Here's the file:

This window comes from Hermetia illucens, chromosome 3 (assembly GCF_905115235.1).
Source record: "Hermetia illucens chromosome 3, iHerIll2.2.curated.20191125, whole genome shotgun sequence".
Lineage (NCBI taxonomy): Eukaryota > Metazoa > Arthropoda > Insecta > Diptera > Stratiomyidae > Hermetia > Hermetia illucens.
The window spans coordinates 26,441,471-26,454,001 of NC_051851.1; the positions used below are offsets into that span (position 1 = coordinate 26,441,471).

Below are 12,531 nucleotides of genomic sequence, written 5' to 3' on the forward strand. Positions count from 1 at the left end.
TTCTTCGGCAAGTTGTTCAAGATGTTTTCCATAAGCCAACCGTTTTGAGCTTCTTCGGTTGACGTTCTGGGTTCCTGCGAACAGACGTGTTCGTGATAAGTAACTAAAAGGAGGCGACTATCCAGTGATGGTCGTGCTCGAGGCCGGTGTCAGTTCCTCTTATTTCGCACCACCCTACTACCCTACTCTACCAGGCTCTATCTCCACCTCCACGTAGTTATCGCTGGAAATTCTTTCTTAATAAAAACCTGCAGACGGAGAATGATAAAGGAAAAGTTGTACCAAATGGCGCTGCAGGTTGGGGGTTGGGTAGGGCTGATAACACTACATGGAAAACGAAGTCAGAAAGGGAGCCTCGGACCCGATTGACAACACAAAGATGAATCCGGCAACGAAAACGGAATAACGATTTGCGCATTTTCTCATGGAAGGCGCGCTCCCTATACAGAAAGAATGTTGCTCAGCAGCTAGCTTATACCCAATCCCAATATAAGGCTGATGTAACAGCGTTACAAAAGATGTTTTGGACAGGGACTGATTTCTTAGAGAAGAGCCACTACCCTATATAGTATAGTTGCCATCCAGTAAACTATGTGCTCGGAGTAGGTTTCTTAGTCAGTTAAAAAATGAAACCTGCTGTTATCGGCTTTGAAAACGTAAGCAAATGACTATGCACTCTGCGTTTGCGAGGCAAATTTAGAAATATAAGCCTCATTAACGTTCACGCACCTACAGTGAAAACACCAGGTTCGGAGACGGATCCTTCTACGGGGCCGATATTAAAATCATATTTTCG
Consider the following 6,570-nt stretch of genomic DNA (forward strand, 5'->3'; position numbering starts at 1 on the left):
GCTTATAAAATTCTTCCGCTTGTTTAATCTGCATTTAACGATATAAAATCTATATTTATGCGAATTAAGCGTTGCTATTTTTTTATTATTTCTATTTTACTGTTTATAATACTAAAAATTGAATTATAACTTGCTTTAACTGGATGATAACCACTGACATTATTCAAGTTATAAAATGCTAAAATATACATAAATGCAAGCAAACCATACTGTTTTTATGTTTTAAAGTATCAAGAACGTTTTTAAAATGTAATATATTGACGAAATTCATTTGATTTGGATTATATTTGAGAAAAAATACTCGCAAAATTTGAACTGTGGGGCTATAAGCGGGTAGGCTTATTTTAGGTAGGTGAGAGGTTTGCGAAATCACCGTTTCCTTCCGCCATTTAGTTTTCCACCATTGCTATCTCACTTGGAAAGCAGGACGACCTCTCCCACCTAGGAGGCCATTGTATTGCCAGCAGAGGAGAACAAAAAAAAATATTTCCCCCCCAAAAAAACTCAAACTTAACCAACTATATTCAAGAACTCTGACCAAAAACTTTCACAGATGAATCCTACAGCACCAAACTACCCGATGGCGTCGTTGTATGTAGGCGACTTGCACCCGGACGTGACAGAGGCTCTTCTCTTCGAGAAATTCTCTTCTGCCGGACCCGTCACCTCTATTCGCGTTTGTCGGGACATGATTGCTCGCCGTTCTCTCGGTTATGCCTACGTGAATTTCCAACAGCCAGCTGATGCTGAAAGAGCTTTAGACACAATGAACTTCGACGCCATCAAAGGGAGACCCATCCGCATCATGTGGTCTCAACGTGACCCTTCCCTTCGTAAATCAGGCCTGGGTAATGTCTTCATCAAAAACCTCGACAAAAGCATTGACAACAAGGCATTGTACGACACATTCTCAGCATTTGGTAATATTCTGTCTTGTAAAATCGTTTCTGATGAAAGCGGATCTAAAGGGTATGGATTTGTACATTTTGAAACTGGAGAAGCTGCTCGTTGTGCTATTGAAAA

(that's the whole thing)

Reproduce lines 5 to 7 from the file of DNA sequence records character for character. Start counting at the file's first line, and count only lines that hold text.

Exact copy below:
Below are 12,531 nucleotides of genomic sequence, written 5' to 3' on the forward strand. Positions count from 1 at the left end.
TTCTTCGGCAAGTTGTTCAAGATGTTTTCCATAAGCCAACCGTTTTGAGCTTCTTCGGTTGACGTTCTGGGTTCCTGCGAACAGACGTGTTCGTGATAAGTAACTAAAAGGAGGCGACTATCCAGTGATGGTCGTGCTCGAGGCCGGTGTCAGTTCCTCTTATTTCGCACCACCCTACTACCCTACTCTACCAGGCTCTATCTCCACCTCCACGTAGTTATCGCTGGAAATTCTTTCTTAATAAAAACCTGCAGACGGAGAATGATAAAGGAAAAGTTGTACCAAATGGCGCTGCAGGTTGGGGGTTGGGTAGGGCTGATAACACTACATGGAAAACGAAGTCAGAAAGGGAGCCTCGGACCCGATTGACAACACAAAGATGAATCCGGCAACGAAAACGGAATAACGATTTGCGCATTTTCTCATGGAAGGCGCGCTCCCTATACAGAAAGAATGTTGCTCAGCAGCTAGCTTATACCCAATCCCAATATAAGGCTGATGTAACAGCGTTACAAAAGATGTTTTGGACAGGGACTGATTTCTTAGAGAAGAGCCACTACCCTATATAGTATAGTTGCCATCCAGTAAACTATGTGCTCGGAGTAGGTTTCTTAGTCAGTTAAAAAATGAAACCTGCTGTTATCGGCTTTGAAAACGTAAGCAAATGACTATGCACTCTGCGTTTGCGAGGCAAATTTAGAAATATAAGCCTCATTAACGTTCACGCACCTACAGTGAAAACACCAGGTTCGGAGACGGATCCTTCTACGGGGCCGATATTAAAATCATATTTTCG
Consider the following 6,570-nt stretch of genomic DNA (forward strand, 5'->3'; position numbering starts at 1 on the left):